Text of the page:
Only the Valiant

For the Argentine film, see Only the Valiant (1940 film).
Only the Valiant

Directed by Gordon Douglas
Produced by William Cagney
Written by Charles Marquis Warren (novel)
Screenplay by Edmund H. North
Harry Brown
Starring Gregory Peck
Barbara Payton
Ward Bond
Music by Franz Waxman
Cinematography Lionel Lindon
Edited by Walter Hannemann
Robert S. Seiter
William Cagney Productions
Distributed by Warner Bros.
Release dates
  • April 13, 1951 (1951-04-13) (United States)
Running time
105 minutes
Country United States
Language English
Box office $2 million (US rentals)[1]

Only the Valiant, also known as Fort Invincible, is a 1951 Western film produced by William Cagney (younger brother of James Cagney), directed by Gordon Douglas starring Gregory Peck, Barbara Payton, Ward Bond. The screenplay was written by Edmund H. North and Harry Brown, based on the 1943 novel of the same name by Charles Marquis Warren.


Gregory Peck, in a role he considered a low-point of his career, plays Captain Richard Lance, a by-the-book West Point graduate who is not very popular with the men under his command.

Following the American Civil War, peace is maintained in the New Mexico Territory by Fort Invicible, a fortification set up outside a mountain pass that blocks marauding bands of Apache. The Apache are able to eventually take the fort by cutting off its water supply then assault the fort when its garrison is at its weakest.

Captain Lance arrives with a patrol soon after the battle and captures Tucsos, the charismatic leader of the Apache. Lance's scout advises the Captain to kill Tucsos but Lance will not shoot a prisoner.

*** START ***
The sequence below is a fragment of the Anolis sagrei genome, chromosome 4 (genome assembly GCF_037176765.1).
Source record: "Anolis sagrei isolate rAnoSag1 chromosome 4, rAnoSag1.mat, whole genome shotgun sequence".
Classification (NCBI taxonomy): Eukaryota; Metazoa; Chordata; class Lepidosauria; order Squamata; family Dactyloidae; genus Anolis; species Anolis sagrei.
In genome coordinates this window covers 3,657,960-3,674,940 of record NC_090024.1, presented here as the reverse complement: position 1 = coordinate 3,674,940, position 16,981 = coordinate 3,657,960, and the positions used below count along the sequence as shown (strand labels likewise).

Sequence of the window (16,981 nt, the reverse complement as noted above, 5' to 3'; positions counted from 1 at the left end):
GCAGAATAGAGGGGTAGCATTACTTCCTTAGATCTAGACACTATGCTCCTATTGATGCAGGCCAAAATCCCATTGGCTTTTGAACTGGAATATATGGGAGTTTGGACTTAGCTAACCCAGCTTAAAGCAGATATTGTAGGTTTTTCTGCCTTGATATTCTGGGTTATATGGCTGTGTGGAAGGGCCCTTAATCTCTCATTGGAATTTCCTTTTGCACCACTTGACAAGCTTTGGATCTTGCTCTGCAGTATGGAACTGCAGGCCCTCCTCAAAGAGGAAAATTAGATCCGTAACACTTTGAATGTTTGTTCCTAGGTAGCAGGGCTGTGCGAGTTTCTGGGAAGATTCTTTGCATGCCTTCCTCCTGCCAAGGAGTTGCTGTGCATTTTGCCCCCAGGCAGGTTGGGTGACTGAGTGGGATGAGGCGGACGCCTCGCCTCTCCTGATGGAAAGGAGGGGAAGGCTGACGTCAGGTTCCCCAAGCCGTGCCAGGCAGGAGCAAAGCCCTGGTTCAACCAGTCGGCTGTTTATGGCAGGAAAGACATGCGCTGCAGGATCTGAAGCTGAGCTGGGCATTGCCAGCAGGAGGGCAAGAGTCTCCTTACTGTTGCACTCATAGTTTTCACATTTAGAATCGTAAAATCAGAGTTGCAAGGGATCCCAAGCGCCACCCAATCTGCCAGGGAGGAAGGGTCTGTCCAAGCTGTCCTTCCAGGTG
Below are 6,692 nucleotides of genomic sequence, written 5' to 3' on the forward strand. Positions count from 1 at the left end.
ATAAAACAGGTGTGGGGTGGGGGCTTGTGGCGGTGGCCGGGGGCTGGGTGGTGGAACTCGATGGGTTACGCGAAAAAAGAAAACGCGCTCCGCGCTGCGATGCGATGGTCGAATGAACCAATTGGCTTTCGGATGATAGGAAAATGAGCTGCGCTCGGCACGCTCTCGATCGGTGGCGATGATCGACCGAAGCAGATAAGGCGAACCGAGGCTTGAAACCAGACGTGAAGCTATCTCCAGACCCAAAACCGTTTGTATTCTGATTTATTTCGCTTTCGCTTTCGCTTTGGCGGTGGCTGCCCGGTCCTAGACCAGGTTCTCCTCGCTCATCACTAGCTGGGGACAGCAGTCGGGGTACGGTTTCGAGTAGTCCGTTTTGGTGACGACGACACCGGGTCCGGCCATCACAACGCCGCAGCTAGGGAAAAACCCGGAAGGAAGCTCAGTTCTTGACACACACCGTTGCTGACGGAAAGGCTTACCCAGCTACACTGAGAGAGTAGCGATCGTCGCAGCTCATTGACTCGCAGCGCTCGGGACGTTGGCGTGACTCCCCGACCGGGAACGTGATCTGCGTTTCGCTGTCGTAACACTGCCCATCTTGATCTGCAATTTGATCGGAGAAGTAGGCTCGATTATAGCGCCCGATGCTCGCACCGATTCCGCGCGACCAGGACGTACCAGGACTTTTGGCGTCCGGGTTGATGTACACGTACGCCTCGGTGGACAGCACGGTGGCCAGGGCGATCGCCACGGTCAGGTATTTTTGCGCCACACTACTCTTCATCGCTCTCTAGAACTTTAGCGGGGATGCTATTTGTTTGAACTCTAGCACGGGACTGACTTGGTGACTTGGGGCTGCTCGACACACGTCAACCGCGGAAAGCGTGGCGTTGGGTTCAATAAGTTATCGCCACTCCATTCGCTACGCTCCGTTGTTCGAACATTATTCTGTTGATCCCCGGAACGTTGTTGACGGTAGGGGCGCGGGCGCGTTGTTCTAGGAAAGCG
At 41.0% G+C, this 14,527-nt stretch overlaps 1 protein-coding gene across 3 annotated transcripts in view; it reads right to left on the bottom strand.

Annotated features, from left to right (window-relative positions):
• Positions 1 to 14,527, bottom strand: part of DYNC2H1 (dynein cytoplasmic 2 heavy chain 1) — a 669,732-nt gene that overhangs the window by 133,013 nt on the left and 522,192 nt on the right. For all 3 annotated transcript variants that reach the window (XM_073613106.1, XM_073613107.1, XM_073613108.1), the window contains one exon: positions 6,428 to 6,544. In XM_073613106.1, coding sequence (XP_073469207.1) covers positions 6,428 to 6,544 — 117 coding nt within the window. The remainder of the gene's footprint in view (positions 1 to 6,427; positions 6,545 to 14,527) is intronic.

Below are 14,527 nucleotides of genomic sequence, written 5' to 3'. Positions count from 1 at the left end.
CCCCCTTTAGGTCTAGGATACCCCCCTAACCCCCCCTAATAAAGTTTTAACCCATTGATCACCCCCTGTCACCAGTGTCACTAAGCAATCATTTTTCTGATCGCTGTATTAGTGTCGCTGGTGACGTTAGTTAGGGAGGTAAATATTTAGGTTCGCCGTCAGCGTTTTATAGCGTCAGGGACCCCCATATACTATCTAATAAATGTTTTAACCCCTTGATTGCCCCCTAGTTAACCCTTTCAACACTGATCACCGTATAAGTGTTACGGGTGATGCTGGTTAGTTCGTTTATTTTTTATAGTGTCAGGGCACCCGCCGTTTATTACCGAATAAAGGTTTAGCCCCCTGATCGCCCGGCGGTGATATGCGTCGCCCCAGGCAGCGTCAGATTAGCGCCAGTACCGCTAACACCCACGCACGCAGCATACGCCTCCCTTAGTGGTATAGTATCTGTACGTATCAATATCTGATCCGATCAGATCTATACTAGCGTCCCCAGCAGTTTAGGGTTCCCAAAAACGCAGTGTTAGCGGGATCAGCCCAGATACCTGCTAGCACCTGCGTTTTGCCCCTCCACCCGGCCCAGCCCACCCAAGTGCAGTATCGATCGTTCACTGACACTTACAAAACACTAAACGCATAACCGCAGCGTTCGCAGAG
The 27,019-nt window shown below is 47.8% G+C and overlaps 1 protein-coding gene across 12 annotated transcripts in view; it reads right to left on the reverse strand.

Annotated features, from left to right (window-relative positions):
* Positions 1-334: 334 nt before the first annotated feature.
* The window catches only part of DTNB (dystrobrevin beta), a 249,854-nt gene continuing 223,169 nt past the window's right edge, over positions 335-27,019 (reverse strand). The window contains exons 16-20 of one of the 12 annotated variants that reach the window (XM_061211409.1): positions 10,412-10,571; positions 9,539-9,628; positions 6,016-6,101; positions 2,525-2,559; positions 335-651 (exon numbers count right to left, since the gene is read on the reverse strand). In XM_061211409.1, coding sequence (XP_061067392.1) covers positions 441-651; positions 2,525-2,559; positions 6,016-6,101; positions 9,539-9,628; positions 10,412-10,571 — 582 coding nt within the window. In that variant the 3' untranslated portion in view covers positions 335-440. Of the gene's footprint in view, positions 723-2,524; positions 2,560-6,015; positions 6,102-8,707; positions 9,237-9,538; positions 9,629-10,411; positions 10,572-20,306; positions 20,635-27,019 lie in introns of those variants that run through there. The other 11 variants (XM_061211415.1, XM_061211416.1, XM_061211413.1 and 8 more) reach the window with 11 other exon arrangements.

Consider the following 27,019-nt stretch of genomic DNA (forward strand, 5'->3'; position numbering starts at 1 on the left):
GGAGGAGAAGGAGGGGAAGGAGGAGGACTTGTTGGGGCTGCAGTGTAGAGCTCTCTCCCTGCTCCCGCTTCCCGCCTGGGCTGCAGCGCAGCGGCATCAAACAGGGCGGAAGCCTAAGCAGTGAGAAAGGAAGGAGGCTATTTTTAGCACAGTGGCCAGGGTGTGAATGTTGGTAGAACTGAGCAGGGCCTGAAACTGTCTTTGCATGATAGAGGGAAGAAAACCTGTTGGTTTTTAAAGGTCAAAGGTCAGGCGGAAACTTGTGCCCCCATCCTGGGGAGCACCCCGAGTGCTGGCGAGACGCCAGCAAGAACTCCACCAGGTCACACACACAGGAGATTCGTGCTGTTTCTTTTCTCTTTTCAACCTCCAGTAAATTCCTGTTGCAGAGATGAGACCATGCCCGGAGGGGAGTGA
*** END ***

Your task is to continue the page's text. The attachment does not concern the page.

Back at the headquarters of the 5th Cavalry, the invalid commanding officer orders Lance to assign an officer to command an escort to take Tucsos to a larger post. Lance wishes to lead the patrol but at the last minute the Colonel says he needs Lance at his fort in case of Apache attack and to assign a popular officer, Lieutenant Holloway, to lead the small group of men escorting Tucsos; but the Apaches will stop at nothing to get him back. Lieutenant Holloway ends up dead, and the men at the fort blame Captain Lance. They believe that his decision to assign Lieutenant Holloway to the dangerous mission was a personal one (both Lance and Holloway were vying for the affection of the same woman).

Lance's standing with the soldiers at the fort only gets worse when he assembles a group of misfit cavalrymen to hold off rampaging Indians at the ruins of Fort Invincible which is considered to be a suicide mission.


See also


  1. 'The Top Box Office Hits of 1951', Variety, January 2, 1952

Further reading

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